Lactose is found in all milk based products, such as:

  • Milk

  • Cream

  • Cheese

  • Whey

  • Yoghurt

  • Ice cream

  • Cheese and more.

Lactose free products are available to buy in most supermarkets, these products still contain dairy, but have the lactose removed from them.

What are the common symptoms of lactose intolerance?

Common symptoms of a lactose intolerance include:

  • Bloating

  • Diarrhea

  • Nausea

  • Cramps

  • Vomiting.

These symptoms can vary from person to person depending on how intolerant you are. Some people may be able to tolerate a small amount of lactose however some may not be able to tolerate any.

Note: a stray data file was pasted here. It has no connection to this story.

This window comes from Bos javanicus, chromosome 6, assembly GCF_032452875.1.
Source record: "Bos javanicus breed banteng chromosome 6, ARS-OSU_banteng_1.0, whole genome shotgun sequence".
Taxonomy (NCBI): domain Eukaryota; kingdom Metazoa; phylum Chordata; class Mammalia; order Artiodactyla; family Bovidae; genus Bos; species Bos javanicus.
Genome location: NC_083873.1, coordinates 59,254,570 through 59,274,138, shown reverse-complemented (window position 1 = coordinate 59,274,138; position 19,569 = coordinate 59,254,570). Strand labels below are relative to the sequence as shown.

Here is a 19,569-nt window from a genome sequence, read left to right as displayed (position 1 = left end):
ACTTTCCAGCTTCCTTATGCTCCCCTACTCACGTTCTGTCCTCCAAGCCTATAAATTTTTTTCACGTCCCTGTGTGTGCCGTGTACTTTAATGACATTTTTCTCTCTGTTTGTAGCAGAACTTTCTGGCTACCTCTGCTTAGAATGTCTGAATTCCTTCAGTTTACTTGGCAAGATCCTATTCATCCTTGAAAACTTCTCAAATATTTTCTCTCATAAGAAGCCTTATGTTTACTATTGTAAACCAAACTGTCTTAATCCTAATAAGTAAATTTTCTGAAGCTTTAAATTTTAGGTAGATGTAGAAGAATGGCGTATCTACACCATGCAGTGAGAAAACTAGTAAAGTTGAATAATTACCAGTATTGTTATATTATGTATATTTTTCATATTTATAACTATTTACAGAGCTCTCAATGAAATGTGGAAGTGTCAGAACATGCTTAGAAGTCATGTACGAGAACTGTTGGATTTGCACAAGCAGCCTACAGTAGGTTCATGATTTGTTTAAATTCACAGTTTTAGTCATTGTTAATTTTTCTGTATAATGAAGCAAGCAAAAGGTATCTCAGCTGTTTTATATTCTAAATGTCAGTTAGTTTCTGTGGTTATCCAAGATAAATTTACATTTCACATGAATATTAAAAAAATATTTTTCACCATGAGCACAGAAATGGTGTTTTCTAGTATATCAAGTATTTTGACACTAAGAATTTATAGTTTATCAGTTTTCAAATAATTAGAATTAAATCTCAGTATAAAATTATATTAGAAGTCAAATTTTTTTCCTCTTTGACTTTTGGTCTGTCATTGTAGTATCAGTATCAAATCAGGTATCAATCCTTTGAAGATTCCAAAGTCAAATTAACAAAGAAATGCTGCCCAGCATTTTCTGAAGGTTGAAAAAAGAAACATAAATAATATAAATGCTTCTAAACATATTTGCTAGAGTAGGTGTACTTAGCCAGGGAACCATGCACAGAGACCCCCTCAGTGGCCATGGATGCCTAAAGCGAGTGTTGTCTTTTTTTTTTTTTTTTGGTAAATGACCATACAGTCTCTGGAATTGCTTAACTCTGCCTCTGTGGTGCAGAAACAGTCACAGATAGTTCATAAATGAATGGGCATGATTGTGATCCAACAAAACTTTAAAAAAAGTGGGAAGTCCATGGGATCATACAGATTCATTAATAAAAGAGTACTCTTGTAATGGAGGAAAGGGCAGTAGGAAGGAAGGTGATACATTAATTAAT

How to go dairy-free

To go dairy free, you will need to eliminate all foods containing milk and find alternatives. Start by looking for nondairy replacements which you will find clearly labelled in the Free from section in most supermarkets. You will find a range of different dairy free milk options (almond, oat, coconut, soya etc.) plus many other fridge, frozen and store cupboard essentials! You will also find lots of naturally dairy free products outside of the Free From aisle such as fruit, vegetables, rice, potatoes, meat, fish and more! It is definitely a lot easier to follow a ‘dairy free’ diet now, as supermarkets introduce more and more Free From products.

Watch out for these foods with ‘hidden’ dairy

It’s important to watch out for foods that you may not realise contain dairy. Examples of this include products such as certain crisps, sauces, cakes, biscuits, bread, cereals, salad dressings, soup and more! Be sure to thoroughly read labels to ensure you find safe products.